BM: I think there’s so many challenges and barriers out there. One of the things that we’ve been focused on a lot lately here at the Deseret News is this idea of instant certainty. And that instant certainty, you know, not only does it prevent us from getting to the truth, but it also undermines trust because as soon as I hear a headline or read a headline, you know, I instantly assess this is what it means to me for my world. I’m right, you’re wrong, everything stops. So what are the some of the things that you offer in terms of how do we get to instant uncertainty, so we can be open and actually have the conversation?

AB: Well, one of the ways to do it is to make more friends, including friends that we disagree with. You know, life is just more interesting when we’re around people who are different than we are. You got to turn off social media, you got to talk to real people, and you got to listen to those people. And in so doing, it’s kind of good that you question your own beliefs or you have somebody that you like who questions your beliefs. You don’t have to be fighting with each other all the time, but just explore what it is that the person believes. Think about what the person’s moral purpose actually is. And see maybe you’ve got something in common. Life is better that way. And I talk about exactly how people can do that, how they can get out of their bubble a little bit and improve their lives.

BM: Yes. Some people say that there’s something in America that’s just broken. And it could be a lot of different things. Do you think as a country, are we broken, are we fixable? What does that look like from your perspective?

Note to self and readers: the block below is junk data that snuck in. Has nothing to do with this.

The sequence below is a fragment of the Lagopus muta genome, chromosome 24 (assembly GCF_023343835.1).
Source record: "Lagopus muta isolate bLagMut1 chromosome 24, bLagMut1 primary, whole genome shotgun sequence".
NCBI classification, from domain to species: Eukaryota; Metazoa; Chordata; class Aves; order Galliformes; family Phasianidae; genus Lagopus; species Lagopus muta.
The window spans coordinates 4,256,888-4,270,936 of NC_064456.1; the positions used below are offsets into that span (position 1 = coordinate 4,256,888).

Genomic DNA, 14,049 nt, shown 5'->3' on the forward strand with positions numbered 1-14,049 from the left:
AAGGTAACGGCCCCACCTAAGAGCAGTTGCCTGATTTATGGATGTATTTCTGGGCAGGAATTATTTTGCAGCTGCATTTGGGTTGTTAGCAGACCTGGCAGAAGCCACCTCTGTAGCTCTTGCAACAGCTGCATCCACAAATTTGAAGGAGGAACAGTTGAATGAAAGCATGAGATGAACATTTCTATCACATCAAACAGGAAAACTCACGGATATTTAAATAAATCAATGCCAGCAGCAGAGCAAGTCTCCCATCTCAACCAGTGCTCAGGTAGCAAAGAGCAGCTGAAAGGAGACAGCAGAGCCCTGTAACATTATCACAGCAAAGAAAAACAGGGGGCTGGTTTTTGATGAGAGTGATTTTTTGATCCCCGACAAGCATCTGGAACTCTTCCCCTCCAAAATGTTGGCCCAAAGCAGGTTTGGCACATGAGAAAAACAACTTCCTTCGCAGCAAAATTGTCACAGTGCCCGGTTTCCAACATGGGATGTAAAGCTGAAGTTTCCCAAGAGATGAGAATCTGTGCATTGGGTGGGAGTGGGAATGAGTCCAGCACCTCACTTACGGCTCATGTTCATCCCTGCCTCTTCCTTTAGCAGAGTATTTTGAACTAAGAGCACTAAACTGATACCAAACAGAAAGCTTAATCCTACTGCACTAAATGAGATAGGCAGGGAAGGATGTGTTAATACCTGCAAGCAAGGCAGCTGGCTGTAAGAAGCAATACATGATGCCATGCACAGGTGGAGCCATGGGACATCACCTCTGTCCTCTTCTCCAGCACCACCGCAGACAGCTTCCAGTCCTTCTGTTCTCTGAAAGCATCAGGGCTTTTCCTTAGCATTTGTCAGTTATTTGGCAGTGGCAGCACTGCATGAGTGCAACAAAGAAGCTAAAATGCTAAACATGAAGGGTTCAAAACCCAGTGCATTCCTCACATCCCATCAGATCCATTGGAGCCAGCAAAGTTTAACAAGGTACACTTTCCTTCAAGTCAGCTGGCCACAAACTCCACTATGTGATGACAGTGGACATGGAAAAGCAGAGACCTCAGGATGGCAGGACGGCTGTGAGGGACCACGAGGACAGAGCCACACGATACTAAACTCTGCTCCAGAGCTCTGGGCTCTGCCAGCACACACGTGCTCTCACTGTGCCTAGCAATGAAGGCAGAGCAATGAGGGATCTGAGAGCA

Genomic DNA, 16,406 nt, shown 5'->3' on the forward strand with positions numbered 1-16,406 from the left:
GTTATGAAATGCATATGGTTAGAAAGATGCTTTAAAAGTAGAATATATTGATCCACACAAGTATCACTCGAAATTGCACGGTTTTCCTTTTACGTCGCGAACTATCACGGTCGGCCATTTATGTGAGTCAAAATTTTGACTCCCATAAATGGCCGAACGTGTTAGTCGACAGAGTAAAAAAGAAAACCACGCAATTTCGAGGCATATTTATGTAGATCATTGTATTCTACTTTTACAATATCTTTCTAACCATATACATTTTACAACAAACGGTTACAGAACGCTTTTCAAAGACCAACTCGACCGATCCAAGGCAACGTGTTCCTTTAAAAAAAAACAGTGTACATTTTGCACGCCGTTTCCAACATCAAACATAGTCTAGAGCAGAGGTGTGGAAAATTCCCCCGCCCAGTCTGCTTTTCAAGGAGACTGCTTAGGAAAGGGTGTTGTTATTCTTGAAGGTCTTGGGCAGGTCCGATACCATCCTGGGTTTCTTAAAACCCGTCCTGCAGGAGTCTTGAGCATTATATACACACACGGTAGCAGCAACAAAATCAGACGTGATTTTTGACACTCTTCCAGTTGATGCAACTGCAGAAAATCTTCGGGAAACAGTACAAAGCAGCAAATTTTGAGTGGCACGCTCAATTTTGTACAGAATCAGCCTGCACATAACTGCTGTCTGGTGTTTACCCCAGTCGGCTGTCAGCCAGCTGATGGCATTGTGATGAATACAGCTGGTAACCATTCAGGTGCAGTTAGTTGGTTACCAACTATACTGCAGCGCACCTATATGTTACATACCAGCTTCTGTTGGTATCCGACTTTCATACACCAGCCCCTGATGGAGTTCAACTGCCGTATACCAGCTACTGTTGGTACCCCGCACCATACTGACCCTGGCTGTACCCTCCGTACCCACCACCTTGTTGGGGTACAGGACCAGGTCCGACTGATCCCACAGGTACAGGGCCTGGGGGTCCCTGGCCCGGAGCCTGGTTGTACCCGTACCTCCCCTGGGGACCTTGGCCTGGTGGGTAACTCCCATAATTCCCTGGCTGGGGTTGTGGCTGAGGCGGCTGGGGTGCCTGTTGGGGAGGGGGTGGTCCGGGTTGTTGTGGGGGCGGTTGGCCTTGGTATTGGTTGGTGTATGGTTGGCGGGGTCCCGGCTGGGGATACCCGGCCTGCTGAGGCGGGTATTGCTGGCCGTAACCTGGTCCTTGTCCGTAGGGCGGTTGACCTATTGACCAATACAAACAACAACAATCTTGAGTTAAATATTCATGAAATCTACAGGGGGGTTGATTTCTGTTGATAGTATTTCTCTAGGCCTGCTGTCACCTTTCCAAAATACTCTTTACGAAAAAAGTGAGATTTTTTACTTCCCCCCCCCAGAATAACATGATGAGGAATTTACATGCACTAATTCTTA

AB: I think it’s absolutely fixable. Because you go back through history, we’ve had tremendous periods of contempt. We’re as polarized today as we were at the Civil War. And of course, in the whole 19th century we had tremendous contempt leading to armed conflict. And I don’t think that we’re anywhere near something like that. But we found that the self-improvement movement after the Civil War, before World War I, you know, when the LDS Church, by the way, was really cranking, was really picking up a lot of people that were looking for a better life. The self-improvement movement that was secular was doing the same thing, and the Methodists, the Baptists, the tent revivals. And what people wanted was to have a revolution in their own heart. That was tremendously important for the United States, it made the United States the country that it is today, was that period after the worst period of polarization. We can do that again.

BM: I love that. And one of the things that you argue in the book is that it really isn’t about the argument, and it’s not even about trying to agree more, it’s about disagreeing better. Give me a little drill down on that.